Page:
By Patrick Hedlund
Trump Soho nets buyer
One of Downtown’s most talked-about new projects, the Trump Soho hotel-condo, scored its first identified buyer at the 42-story building on Spring and Varick Sts. Italian league soccer star Zlatan Ibrahimovic paid nearly $2.5 million for a one-bedroom unit in the building, which has been the target of intense community opposition since well before construction began last year.
According to The New York Observer, the Swedish Ibrahimovic counts toward a 53-percent figure for units sold in the building after speculation had swirled that the condo-hotel recently had encountered trouble courting customers. But the foreigners Trump said would make up much of the building’s buyers have apparently come through for him, constituting just under three-quarters of the total buyers so far, said a sales agent.
Ibrahimovic, a striker for Italian side Inter Milan, appears a likely sort of inhabitant for the Trump Soho, since residents are not allowed to live in the building for more than 29 consecutive days and 120 days total per year due to a restrictive declaration Trump accepted for the building. The local community fought hard to stop the project, including pursuing legal action, and the project has been under the microscope recently after a construction worker died following an accident at the site last month.
A hearing by the city’s Board of Standards and Appeals regarding legal challenges to the project will be held next Wed., Feb. 27.
Veselka done on Bowery?
Famed East Village eatery Veselka’s bid to expand to the Bowery may be dead meat due to doubts of getting a liquor license at the planned new location on E. First St.
After Community Board 3 voted last week not to recommend a full liquor license for the approximately 5,000-sqaure-foot space, owner Tom Birchard announced that his lease agreement carried a provision that allows him to abandon the deal if the license doesn’t come through, according to Eater.com.
The stated reasons for the denial were the 120-seat restaurant’s proximity to eight other bars, including upscale restaurateur Daniel Boulud’s similarly sized and themed burger joint around the corner.
The newest Veselka venture, to be called Veselka Bowery, had been shooting for a Labor Day 2008 opening, general manager Jason Birchard told Mixed Use late last year. The owners had looked to go toe to toe with Boulud’s operation, but it appears the Bowery burger battle has already been won.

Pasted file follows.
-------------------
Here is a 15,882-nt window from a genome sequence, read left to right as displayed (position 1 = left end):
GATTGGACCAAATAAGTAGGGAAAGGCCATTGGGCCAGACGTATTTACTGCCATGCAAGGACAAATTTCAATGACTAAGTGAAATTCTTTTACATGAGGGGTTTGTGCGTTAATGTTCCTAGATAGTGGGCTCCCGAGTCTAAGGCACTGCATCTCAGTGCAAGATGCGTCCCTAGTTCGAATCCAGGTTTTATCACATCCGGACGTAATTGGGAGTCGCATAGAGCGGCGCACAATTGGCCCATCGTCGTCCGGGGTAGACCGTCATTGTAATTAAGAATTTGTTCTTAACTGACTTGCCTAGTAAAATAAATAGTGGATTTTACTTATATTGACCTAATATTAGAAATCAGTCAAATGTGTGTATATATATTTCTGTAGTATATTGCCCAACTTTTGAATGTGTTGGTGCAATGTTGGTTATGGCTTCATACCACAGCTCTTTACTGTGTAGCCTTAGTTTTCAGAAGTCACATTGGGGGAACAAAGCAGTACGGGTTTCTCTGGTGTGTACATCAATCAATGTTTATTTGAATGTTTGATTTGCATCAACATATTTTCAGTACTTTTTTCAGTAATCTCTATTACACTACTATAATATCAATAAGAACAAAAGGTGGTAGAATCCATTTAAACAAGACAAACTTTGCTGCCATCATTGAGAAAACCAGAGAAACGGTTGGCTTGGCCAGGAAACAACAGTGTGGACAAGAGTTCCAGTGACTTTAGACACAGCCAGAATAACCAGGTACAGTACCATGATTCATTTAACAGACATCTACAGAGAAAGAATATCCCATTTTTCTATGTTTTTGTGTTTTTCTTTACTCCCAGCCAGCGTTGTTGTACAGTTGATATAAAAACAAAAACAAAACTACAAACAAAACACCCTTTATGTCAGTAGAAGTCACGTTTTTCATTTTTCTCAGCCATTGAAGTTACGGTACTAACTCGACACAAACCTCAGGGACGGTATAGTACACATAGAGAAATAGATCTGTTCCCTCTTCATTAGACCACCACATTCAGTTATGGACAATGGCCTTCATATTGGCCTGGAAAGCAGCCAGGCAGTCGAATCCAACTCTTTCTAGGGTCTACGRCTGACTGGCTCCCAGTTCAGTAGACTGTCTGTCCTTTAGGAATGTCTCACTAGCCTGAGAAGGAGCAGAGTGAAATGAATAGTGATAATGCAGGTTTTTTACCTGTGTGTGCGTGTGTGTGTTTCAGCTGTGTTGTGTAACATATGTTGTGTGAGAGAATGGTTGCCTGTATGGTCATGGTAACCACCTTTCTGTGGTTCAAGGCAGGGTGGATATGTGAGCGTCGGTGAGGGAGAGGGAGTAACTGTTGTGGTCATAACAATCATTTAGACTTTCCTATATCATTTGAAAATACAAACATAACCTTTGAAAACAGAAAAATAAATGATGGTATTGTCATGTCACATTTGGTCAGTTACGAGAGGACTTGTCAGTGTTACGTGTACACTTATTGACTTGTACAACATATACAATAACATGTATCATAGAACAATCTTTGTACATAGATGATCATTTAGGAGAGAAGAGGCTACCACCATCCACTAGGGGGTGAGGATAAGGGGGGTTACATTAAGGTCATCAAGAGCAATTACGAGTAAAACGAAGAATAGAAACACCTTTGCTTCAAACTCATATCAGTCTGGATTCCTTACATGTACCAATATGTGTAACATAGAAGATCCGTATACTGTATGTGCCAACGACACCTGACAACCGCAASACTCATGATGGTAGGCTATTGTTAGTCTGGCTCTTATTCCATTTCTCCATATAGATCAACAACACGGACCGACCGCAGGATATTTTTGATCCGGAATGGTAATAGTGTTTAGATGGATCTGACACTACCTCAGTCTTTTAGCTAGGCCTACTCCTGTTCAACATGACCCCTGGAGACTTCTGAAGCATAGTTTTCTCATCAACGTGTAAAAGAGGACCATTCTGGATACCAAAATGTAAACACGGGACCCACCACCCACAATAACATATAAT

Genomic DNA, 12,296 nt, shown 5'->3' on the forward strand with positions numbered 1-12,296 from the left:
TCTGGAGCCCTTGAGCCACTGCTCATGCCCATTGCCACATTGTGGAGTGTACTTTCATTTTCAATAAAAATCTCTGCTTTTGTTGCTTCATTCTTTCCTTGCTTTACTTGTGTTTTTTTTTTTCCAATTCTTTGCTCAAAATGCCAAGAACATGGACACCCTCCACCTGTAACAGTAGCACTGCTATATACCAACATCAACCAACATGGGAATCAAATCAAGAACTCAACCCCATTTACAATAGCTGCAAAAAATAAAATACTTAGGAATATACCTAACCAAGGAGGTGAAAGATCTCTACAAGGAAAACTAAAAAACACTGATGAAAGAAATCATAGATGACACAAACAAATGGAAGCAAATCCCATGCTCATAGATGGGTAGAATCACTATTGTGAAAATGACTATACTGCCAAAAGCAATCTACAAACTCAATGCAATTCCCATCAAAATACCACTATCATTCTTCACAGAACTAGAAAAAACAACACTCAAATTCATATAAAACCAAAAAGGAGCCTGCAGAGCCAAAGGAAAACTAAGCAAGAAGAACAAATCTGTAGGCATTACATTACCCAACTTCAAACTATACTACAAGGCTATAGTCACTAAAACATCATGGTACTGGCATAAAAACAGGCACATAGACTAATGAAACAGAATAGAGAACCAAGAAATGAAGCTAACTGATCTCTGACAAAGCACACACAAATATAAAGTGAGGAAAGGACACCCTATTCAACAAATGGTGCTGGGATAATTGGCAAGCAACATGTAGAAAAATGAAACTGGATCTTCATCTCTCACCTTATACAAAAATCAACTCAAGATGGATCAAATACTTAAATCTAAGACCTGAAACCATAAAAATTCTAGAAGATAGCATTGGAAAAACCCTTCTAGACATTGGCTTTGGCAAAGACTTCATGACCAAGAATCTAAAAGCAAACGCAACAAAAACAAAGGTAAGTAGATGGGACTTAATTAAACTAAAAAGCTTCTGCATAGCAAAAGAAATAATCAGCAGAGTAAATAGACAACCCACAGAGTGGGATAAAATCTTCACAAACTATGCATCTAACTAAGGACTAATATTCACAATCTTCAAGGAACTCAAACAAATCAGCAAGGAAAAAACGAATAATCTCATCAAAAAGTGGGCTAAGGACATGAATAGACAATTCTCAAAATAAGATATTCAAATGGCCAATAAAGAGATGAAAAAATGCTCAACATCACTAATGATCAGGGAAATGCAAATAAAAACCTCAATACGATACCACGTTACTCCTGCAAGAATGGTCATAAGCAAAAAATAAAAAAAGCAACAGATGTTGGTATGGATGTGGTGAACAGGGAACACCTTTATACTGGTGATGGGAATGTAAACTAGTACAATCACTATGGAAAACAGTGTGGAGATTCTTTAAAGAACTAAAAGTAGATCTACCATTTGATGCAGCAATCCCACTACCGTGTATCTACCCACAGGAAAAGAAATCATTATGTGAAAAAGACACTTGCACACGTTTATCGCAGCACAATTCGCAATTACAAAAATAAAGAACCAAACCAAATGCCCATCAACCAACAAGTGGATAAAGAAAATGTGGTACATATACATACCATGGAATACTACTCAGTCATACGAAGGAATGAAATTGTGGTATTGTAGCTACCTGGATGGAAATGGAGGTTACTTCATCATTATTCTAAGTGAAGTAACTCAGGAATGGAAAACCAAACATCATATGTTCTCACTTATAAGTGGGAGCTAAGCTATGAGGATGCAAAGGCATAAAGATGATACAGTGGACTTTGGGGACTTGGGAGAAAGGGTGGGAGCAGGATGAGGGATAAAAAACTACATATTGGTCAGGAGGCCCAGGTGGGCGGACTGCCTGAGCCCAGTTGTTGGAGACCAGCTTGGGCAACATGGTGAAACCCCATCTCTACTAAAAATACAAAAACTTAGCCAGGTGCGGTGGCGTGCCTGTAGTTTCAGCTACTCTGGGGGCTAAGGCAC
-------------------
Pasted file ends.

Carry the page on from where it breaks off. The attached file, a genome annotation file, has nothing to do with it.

Apple’s bathroom boon
Patrons at the city’s newest and largest Apple Store, on W. 14th St., finally have a place to wash up before handling all that expensive merchandise, as a tipster to Mixed Use reported that the Meatpacking District location has installed a bathroom at the site since opening back in December.
Westbeth resident Toni Dalton alerted Mixed Use that the facility opened inside the three-story space, and a call to the store confirmed that the new washroom opened on the top floor just last month. Dalton complained previously that the mod showroom, once inhabited by Western Beef and now flooded with Apple fans, lacked a requisite relief station, and that she was even once told to head north to the Chelsea Market when she queried about a commode.
Dalton added she didn’t bother checking out the new facility, as she didn’t feel like schlepping up to the third floor and “just wanted to get out of there.”
C.B. 2 rejects rezoning
Community opposition to a proposed rezoning of the north end of Hudson Square convinced the Community Board 2 Zoning and Housing Committee last week to reject the plan sought by property owners.
The owners of 627 Greenwich St. want the same zoning that was passed in 2003 for Hudson Square’s south end in order to convert the vacant building from commercial to residential. As part of the same project, the zoning change would allow for development of a new, 80,000-square-foot residential building at 111-115 Leroy St., using air rights from 78 Morton St.
Neighbors, including the residential co-op board at 111 Barrow St, want to slow down the residential trend, since they fear rezoning would allow for out-of-character 125-foot-tall buildings.
“We recognize the area is changing and needs new zoning, but this proposal is not the one,” David Reck, the committee’s chairperson, told Mixed Use. “We think City Planning should consider allowing special permits to be issued for commercially zoned property in the area to convert to residential use,” he added.
The north end of Hudson Square is a five-and-a-half block area bounded by Morton and Barrow Sts. to the north, Hudson St. and a line about 100 feet west of Hudson St. to the east, Clarkson and Leroy Sts. to the south and West and Washington Sts. to the west.
Bank branches, affordable home-furnishing and apparel stores and luxury shops continue to lead the retail real estate market in Manhattan, according to powerbroker and Mixed Use confidante Faith Hope Consolo.
The head of Prudential Douglas Elliman’s retail division, Consolo confirmed that big things will soon be coming down the pike at some of her most desirable Downtown locations, including the massive property she’s marketing on Sixth Ave. in Chelsea by soon-to-vacate tenant Barnes & Noble. She has entertained offers from a host of companies interested in the 41,000-square-foot space between 21st and 22nd Sts., including Circuit City and H&M clothing store.
Consolo has heard offers from London- and Milan-based “accessories groups” for another property she’s marketing in the Village at 277-279 Bleecker St., but she couldn’t confirm who was looking. She added the Financial District remains hot for high-end shops and menswear retailers, further galvanizing the Downtown market.